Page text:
St Gregory the Theologian and the One God (part 3)

Christ the Ancient of Days“The monarchy of God the Father,” avers Christopher Beeley, “is thus the foundational principle of Trinitarian logic, the fundamental dynamic that gives meaning to the grammatical aspects of unity and distinctness within the Trinity, and also the basic shape of the divine economy, by which the eternal God is known” (Gregory of Nazianzus, p. 217). But it’s important for readers to know that there exists a body of scholarship that challenges this construal of Nazianzen’s trinitarian theology. Beeley surveys the debate in his article on the divine monarchy. I have not attempted to read the scholarship on this question, much of which remains inaccessible to those of us (like me) who do not live near a seminary library or who do not read French, German, Greek, Russian, or whatever. All I can say is that I have found the the analysis presented by Beeley, McGuckin, and Behr to be persuasive; but I know there is another side. According to the alternative reading, Gregory does not consistently advocate the monarchy of the Father; rather, he asserts that the divine persons derive from the divine essence or from the Holy Trinity as a whole.

Consider, for example, this sentence from St Gregory’s Nativity homily referring to the Incarnate Christ: “On the one hand he is and is eternally from the eternal Being, above cause and principle, for there was no principle higher than the Principle” (38.3). Who or what is the “eternal Being”? Who or what is the “Principle”? Is Gregory thinking of the Father? the Trinity? the divine ousia abstracted from the divine persons? The sentence in itself is unclear.

The most important piece of evidence is found in Gregory’s Fifth Theological Oration:

We have one God because there is a single Godhead. Though there are three objects of belief, they derive from the single whole and have reference to it. They do not have degrees of being God or degrees of priority over against one another. They are not sundered in will or divided in power. You cannot find there any of the properties inherent in things divisible. To express it succinctly, the Godhead exists undivided in beings divided. It is as if there were a single intermingling of light, which existed in three mutually connected Suns. When we look at the Godhead, the primal cause, the sole sovereignty, we have a mental picture of the single whole, certainly. But when we look at the three in whom the Godhead exists, and at those who derive their timeless and equally glorious being from the primal cause, we have three objects of worship. (31.14—trans. Wickham)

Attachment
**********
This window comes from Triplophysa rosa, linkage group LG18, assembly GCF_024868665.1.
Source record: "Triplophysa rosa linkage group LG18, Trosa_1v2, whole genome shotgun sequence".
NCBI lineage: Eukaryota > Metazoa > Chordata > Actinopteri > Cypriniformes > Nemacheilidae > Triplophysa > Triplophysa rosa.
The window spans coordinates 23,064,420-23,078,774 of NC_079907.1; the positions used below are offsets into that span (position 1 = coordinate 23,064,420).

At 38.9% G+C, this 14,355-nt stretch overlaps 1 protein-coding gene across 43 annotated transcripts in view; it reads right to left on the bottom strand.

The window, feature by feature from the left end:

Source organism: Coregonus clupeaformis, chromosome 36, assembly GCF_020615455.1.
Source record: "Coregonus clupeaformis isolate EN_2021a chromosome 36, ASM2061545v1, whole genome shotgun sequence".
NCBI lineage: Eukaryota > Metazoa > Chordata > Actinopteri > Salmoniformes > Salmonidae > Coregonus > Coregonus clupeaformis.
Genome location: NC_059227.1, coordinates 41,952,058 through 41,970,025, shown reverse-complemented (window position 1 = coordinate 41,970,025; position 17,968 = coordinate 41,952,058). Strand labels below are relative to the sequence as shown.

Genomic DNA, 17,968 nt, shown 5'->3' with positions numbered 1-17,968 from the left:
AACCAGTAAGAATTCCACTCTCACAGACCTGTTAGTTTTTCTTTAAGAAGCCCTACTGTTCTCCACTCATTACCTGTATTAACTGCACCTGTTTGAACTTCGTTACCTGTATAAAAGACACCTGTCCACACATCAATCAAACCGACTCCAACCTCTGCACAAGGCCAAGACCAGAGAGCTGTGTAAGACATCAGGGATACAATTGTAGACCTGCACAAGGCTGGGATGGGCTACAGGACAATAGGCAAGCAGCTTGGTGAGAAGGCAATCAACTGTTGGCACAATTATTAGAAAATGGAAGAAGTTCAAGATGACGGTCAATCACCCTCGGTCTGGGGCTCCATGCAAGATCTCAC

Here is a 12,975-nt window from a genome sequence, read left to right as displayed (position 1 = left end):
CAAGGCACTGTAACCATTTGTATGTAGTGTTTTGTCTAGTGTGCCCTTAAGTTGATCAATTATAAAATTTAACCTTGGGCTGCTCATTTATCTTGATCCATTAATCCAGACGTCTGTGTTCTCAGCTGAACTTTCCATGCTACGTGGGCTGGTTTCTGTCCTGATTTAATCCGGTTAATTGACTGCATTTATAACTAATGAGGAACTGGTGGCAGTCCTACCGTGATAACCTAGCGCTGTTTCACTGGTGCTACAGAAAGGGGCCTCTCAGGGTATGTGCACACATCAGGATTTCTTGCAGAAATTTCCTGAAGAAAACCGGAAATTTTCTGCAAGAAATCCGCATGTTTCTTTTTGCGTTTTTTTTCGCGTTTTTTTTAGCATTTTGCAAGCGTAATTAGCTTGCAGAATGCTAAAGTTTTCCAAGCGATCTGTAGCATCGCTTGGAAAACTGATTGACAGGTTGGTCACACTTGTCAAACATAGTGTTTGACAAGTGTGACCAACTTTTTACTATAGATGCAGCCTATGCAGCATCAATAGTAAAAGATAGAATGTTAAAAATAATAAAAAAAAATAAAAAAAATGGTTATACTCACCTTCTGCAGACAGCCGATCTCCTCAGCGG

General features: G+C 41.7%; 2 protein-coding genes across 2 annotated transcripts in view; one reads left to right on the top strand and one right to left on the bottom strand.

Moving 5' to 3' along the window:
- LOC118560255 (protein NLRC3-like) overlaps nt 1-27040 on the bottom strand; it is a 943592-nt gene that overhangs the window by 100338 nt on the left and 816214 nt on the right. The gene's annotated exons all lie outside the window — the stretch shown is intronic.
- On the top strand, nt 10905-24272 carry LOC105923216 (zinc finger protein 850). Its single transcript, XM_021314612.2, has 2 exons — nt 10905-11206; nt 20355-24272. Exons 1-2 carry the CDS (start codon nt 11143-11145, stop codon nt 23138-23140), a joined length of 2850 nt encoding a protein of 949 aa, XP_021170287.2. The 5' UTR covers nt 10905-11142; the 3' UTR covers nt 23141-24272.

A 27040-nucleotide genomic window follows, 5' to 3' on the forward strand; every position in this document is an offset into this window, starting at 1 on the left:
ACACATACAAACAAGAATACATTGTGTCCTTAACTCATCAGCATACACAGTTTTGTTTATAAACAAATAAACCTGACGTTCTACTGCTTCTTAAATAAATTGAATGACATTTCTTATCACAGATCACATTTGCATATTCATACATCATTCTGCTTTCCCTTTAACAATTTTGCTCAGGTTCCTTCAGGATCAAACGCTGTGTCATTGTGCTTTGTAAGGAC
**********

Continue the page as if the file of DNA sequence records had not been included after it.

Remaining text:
Nazianzen can be read here as saying that the Father, Son, and Spirit derive their identities from the Godhead. Thomas F. Torrance argues that Gregory departs from the Cappadocian understanding of the monarchia and moves toward a more Athanasian position: the monarchy “is not limited to one Person: it is a Unity constituted in and by the Trinity” (The Trinitarian Faith, p. 321). And again: “This means that the Trinity as a whole must be thought of as the one divine Principle or arche” (p. 321, n. 94). Met. Hilarion Alfeyev offers a similar assessment:

As we have seen, the idea of God’s monarchy was fundamental to both Sabellius and Arius; the notion of the Son’s co-eternity with the Father was rejected by Arius precisely because he perceived in it a breach of the principle of the Father’s monarchy. For Arius, those who insist on the eternal begetting of the Son introduce ‘two unbegotten origins.’ Gregory opposed this understanding of monarchy and claimed that the term is not related to the Hypostasis of the Father, but to the Godhead as such, i.e. to the three Hypostases together. In other words, Gregory did not associate the idea of monarchy with the Father but with the unity of the Godhead. (“The Trinitarian Teaching of St. Gregory of Nazianzen,” in The Trinity: East/West Dialogue, p. 113; quoted by Articuli Fidei)

I find it difficult to reconcile the interpretations of Torrance and Alfeyev with the many other passages in Gregory’s orations, some of which I quoted in part 2 of this article, that clearly affirm the monarchy of God the Father. As the Theologian preached to the bishops of the 381 council, “The unity is the Father” (42.15). Hence I find it more likely that in the controverted passages Nazianzen is simply assuming that his audience will understand that when he speaks of the divine monarchy, without further specification, he is referring to the Father than that he is advancing a construal of the Trinity that his hearers probably would not have recognized. I especially deem it improbable that Gregory is decisively separating himself from his fellow Cappadocians (as well as Origen) on this point. The evidence simply does not warrant such a conclusion.

Wickham’s translation above of 31.14 certainly seems to support the thesis that Gregory locates the monarchy in the Trinity as a whole; but consider Behr’s translation of the same passage: